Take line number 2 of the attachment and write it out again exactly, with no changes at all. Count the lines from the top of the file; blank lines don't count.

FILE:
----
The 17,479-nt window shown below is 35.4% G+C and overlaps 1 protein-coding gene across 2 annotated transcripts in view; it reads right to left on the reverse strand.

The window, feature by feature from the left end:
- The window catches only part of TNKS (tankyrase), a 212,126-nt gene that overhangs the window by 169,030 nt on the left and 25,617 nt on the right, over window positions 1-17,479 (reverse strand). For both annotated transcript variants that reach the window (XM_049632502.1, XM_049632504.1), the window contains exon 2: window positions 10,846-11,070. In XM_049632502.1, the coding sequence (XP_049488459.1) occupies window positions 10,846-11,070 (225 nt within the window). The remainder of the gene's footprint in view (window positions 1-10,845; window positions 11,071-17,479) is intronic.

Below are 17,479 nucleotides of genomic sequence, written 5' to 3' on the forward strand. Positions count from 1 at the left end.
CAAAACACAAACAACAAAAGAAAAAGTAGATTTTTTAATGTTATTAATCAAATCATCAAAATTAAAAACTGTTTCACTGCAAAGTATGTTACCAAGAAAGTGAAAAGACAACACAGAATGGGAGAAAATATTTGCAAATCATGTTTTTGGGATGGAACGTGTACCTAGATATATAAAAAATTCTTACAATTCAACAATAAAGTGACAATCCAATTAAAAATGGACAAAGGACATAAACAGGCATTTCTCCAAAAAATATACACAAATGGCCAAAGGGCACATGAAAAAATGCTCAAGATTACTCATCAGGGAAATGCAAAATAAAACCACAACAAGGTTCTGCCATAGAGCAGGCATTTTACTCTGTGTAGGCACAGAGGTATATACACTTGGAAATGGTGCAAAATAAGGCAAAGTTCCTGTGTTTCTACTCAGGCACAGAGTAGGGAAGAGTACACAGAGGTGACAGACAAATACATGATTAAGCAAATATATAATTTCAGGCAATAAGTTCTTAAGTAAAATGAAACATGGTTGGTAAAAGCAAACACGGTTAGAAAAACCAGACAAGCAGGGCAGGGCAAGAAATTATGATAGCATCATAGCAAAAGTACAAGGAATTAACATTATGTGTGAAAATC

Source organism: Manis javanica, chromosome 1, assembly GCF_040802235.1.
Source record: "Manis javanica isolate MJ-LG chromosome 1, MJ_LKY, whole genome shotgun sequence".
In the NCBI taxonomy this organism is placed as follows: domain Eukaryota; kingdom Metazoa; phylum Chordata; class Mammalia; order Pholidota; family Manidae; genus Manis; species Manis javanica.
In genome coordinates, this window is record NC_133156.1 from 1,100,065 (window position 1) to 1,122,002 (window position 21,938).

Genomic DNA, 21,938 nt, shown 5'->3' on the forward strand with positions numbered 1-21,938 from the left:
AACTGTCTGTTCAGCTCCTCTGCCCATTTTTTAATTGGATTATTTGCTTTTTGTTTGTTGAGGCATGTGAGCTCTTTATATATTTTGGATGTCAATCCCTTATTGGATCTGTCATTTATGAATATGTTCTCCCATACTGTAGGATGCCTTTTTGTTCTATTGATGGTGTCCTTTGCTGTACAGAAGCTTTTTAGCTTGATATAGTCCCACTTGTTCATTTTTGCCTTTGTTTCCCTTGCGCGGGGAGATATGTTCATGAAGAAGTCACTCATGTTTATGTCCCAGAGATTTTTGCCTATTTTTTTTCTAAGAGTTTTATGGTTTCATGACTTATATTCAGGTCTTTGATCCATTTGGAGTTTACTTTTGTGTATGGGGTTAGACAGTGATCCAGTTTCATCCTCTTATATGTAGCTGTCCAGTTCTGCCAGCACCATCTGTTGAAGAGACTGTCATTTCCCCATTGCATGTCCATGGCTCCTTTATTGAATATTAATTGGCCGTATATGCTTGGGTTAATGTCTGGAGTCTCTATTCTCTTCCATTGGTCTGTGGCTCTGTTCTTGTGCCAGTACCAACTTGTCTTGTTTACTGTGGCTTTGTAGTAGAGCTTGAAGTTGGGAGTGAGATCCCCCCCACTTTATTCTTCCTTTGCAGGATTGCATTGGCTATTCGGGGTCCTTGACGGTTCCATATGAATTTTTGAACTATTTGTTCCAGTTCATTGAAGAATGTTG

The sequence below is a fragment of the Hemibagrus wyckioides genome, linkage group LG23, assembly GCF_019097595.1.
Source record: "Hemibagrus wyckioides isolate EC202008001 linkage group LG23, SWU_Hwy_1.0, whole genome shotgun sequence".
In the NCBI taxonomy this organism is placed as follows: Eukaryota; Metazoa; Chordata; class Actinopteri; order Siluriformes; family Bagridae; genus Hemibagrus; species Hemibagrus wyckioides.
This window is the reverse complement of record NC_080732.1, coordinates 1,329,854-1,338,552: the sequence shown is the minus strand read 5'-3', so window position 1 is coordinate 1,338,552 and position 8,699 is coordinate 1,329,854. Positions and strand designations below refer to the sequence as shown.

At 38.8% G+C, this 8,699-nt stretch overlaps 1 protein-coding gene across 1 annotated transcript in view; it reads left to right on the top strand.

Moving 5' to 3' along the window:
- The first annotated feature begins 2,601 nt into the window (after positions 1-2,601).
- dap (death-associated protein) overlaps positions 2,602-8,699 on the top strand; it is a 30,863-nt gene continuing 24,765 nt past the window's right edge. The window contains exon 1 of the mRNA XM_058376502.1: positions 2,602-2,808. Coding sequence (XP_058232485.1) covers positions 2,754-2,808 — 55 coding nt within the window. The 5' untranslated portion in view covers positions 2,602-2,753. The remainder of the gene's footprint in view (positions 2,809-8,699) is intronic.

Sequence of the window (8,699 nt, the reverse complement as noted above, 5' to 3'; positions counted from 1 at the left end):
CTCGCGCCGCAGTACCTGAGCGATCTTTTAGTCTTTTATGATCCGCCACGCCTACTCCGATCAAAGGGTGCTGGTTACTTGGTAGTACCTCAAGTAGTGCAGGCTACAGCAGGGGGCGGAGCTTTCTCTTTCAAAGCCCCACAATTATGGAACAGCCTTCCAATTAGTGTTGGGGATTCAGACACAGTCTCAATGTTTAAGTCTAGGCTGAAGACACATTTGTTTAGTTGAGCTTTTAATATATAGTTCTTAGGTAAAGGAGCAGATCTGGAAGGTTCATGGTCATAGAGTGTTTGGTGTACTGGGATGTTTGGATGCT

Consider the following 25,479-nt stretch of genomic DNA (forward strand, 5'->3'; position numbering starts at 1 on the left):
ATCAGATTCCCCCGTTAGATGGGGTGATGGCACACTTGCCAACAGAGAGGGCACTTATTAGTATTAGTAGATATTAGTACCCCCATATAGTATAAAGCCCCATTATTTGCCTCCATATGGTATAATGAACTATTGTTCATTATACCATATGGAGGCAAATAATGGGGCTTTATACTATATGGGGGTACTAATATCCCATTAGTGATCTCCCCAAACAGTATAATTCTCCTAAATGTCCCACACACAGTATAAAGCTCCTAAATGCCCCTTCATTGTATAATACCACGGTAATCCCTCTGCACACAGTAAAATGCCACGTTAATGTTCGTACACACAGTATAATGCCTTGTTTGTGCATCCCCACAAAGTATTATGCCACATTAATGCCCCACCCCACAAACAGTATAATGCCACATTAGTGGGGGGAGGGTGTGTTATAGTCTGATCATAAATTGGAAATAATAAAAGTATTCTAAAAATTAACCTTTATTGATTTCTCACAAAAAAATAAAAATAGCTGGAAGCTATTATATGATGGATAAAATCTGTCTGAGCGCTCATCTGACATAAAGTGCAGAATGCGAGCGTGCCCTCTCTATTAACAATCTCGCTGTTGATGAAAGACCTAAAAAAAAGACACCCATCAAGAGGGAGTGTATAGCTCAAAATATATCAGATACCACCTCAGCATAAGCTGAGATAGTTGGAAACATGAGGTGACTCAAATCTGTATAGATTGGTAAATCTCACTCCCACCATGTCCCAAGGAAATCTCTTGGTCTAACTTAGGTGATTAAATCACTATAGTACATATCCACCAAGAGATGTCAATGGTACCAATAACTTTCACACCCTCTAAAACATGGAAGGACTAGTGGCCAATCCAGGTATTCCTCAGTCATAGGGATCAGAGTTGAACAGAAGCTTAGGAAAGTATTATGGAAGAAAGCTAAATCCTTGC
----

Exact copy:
The window, feature by feature from the left end: